Subsequent domestic incidents move offenders up the scale with new consequences kicking in at each level. “D” offenders get a form letter that explains how the initiative works and what treatment services are available. At level C, the offender gets an in person visit from a detective explaining in more detail the legal consequences of further incidents including increased bail and more strict condition of probation. At level B, the offender is called in to a meeting with police and community leaders who will deliver a “moral and legal message” against domestic violence. Level B offenders are also warned that they can expect to be monitored more closely by police and, if they re-offend, will face more severe legal consequences. If an offender makes it to the top of the scale, the IPVI team will “pull the lever” triggering an all-out legal effort to take them off the street by whatever means available, including prosecution for offenses, like drug possession, that do not involve domestic violence and thus do not require the cooperation of a victim.
“The message is, ‘Don’t make yourself a target,’” said Kingston Police Chief Egidio Tinti of the IPVI outreach. “This behavior is not acceptable anymore, it needs to stop and we have the muscle and the focus to make sure that it does.”
Recognizes a messy reality
Elizabeth Culmone-Mills is a county senior assistant district attorney and spearheads the Ulster DA’s Office’s participation in the IPVI. Mills stresses that nothing in the program shields offenders from the legal consequences of domestic violence — if police turn up the evidence, her office will initiate prosecution regardless of the offender’s status on the IPVI scale. But Mills said the initiative’s emphasis on changing behavior recognizes the messy reality of violence in the context of intimate relationships.
“In the past we were so victim-focused that we didn’t see how we could rehabilitate these offenders,” said Culmone-Mills. “But we find that in many cases the victims don’t want out of the relationship, they want the violence to stop.”
Culmone-Mills said that the IPVI protocol also had the benefit of focusing law enforcement attention on the most dangerous offenders: those who continue to abuse their partners even after repeated and explicit warnings about the consequences.
“Those offenders who aren’t going to stop will rise to the top,” said Culmone-Mills. “They will become the A’s and they can’t say they weren’t aware of the consequences of their actions, because we told them exactly what would happen if they didn’t change their behavior.”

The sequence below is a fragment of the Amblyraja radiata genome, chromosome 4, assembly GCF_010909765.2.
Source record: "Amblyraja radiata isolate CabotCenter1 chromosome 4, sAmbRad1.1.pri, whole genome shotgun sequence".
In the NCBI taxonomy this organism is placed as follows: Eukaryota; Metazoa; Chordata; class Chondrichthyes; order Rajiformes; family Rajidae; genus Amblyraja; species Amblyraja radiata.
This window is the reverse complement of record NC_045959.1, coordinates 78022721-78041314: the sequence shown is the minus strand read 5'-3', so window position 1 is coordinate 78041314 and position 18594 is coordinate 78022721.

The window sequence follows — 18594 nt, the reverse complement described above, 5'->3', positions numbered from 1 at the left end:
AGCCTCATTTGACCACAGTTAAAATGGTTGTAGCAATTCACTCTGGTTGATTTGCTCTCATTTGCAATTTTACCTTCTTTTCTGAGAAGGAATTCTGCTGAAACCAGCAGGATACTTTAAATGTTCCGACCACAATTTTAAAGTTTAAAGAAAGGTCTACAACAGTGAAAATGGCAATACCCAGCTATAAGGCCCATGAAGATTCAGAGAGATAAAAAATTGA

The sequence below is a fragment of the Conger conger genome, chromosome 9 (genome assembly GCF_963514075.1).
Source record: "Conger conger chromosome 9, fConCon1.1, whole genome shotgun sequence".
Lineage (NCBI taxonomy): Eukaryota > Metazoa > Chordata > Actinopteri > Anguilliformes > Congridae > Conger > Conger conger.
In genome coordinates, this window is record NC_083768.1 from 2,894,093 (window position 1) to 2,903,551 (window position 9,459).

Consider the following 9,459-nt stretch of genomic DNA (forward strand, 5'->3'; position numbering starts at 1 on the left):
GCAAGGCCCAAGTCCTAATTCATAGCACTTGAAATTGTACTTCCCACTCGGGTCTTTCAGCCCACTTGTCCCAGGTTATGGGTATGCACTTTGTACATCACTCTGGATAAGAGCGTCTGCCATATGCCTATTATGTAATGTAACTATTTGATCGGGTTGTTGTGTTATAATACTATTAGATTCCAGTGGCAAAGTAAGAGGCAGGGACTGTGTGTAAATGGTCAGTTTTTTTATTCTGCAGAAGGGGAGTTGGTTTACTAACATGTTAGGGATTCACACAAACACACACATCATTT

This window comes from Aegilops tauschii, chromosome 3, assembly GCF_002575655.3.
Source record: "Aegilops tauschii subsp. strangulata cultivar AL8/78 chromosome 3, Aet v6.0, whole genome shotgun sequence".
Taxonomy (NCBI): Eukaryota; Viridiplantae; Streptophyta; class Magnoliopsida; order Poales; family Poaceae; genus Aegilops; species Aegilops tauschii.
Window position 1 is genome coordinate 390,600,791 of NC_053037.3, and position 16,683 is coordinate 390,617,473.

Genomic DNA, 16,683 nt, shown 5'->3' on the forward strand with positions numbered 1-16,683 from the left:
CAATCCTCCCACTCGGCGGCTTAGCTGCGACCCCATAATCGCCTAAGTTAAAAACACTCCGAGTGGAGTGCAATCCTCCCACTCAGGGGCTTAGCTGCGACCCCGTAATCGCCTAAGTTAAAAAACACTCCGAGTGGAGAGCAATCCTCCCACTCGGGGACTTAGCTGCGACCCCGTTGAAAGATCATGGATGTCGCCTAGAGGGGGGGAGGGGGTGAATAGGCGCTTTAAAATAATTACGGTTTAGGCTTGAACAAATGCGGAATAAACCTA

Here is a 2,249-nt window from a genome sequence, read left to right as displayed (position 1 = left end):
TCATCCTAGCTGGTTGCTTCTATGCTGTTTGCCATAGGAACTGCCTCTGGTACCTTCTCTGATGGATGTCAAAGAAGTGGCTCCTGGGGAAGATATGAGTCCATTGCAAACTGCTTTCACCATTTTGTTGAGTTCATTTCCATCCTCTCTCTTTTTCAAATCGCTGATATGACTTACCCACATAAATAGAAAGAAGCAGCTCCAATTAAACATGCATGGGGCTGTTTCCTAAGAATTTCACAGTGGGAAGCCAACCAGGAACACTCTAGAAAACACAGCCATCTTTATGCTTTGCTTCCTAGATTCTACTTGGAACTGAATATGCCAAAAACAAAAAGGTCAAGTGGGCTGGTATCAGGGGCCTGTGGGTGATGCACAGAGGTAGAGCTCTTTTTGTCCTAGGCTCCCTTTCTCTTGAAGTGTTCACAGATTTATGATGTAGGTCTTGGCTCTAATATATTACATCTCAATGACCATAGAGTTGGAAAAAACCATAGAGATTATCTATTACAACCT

The IPVI rolled out in March 2018. In the ensuing year, 264 Kingston residents have been enrolled in the program. During that time, DelPozzo said, the program had hit a number of goals laid out during the yearlong development process. According to DelPozzo, 100 percent of victims had been contacted by the program and 80 percent had received “affirmative outreach” consisting of an in-person visit or phone call from a team member. City police, meanwhile, were for the most part hitting their target of making contact with offenders within 48 hours of the triggering incident. A more comprehensive data analysis by the National Network of Safe Communities is expected soon.
But results from other communities show the promise of the IPVI, said DelPozzo. In High Point, N.C., for example, domestic violence homicides fell from 18 in the seven years prior to initiating IPVI to just three in the seven years after. During the same period, reports of domestic violence injuries fell by nearly 20 percent while the city experienced domestic violence recidivism rates significantly lower than similar communities.
In Kingston, supporters say, the IPVI is already paying dividends. Anecdotal evidence suggests that domestic violence victims are availing themselves of programs and services at higher rates than before. The enhanced investigations of suspected domestic incidents by Kingston police have resulted in more prosecutable cases — and, according to Culmone-Mills, resulted in the exoneration of several people falsely accused of domestic violence. The program, DelPozzo said, had also enhanced communication between the partner agencies.
“It’s added some work for everybody, but that added work has benefited everybody,” said DelPozzo. “It has definitely opened the door for additional collaboration and information sharing between all of the involved departments.”